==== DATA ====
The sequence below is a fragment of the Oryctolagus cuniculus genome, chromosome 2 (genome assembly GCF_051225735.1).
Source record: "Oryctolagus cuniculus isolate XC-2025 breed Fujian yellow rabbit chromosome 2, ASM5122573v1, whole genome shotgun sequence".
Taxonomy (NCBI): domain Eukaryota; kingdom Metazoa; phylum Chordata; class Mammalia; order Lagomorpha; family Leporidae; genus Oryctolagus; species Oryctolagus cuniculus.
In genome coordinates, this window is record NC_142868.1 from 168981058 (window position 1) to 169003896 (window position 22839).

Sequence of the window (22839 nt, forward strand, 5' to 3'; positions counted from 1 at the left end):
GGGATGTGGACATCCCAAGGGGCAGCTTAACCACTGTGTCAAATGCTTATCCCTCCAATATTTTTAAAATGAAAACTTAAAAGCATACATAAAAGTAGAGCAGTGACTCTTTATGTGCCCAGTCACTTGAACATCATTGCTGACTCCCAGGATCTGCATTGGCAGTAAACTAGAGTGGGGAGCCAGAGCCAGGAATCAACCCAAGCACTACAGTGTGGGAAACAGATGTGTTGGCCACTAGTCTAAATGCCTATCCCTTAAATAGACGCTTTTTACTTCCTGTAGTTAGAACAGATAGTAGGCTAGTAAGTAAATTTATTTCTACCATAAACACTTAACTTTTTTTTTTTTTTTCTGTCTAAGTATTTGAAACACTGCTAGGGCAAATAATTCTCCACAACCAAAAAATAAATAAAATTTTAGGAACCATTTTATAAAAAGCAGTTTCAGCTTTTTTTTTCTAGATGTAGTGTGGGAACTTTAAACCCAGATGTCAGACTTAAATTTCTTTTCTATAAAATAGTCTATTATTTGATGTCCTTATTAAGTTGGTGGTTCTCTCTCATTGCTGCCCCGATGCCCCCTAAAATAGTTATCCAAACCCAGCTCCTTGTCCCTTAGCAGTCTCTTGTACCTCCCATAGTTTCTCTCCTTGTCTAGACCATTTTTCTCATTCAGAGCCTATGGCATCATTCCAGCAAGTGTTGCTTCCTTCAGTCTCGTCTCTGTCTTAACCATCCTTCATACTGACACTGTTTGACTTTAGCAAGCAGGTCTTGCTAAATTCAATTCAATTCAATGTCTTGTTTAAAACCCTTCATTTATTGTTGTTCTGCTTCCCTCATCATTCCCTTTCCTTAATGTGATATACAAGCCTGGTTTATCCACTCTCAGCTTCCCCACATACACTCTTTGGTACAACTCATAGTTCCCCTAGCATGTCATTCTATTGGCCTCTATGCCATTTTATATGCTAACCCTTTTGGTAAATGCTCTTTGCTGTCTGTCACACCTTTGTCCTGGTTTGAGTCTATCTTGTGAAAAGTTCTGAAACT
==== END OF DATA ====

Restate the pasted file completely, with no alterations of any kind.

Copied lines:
The sequence below is a fragment of the Oryctolagus cuniculus genome, chromosome 2 (genome assembly GCF_051225735.1).
Source record: "Oryctolagus cuniculus isolate XC-2025 breed Fujian yellow rabbit chromosome 2, ASM5122573v1, whole genome shotgun sequence".
Taxonomy (NCBI): domain Eukaryota; kingdom Metazoa; phylum Chordata; class Mammalia; order Lagomorpha; family Leporidae; genus Oryctolagus; species Oryctolagus cuniculus.
In genome coordinates, this window is record NC_142868.1 from 168981058 (window position 1) to 169003896 (window position 22839).

Sequence of the window (22839 nt, forward strand, 5' to 3'; positions counted from 1 at the left end):
GGGATGTGGACATCCCAAGGGGCAGCTTAACCACTGTGTCAAATGCTTATCCCTCCAATATTTTTAAAATGAAAACTTAAAAGCATACATAAAAGTAGAGCAGTGACTCTTTATGTGCCCAGTCACTTGAACATCATTGCTGACTCCCAGGATCTGCATTGGCAGTAAACTAGAGTGGGGAGCCAGAGCCAGGAATCAACCCAAGCACTACAGTGTGGGAAACAGATGTGTTGGCCACTAGTCTAAATGCCTATCCCTTAAATAGACGCTTTTTACTTCCTGTAGTTAGAACAGATAGTAGGCTAGTAAGTAAATTTATTTCTACCATAAACACTTAACTTTTTTTTTTTTTTTCTGTCTAAGTATTTGAAACACTGCTAGGGCAAATAATTCTCCACAACCAAAAAATAAATAAAATTTTAGGAACCATTTTATAAAAAGCAGTTTCAGCTTTTTTTTTCTAGATGTAGTGTGGGAACTTTAAACCCAGATGTCAGACTTAAATTTCTTTTCTATAAAATAGTCTATTATTTGATGTCCTTATTAAGTTGGTGGTTCTCTCTCATTGCTGCCCCGATGCCCCCTAAAATAGTTATCCAAACCCAGCTCCTTGTCCCTTAGCAGTCTCTTGTACCTCCCATAGTTTCTCTCCTTGTCTAGACCATTTTTCTCATTCAGAGCCTATGGCATCATTCCAGCAAGTGTTGCTTCCTTCAGTCTCGTCTCTGTCTTAACCATCCTTCATACTGACACTGTTTGACTTTAGCAAGCAGGTCTTGCTAAATTCAATTCAATTCAATGTCTTGTTTAAAACCCTTCATTTATTGTTGTTCTGCTTCCCTCATCATTCCCTTTCCTTAATGTGATATACAAGCCTGGTTTATCCACTCTCAGCTTCCCCACATACACTCTTTGGTACAACTCATAGTTCCCCTAGCATGTCATTCTATTGGCCTCTATGCCATTTTATATGCTAACCCTTTTGGTAAATGCTCTTTGCTGTCTGTCACACCTTTGTCCTGGTTTGAGTCTATCTTGTGAAAAGTTCTGAAACT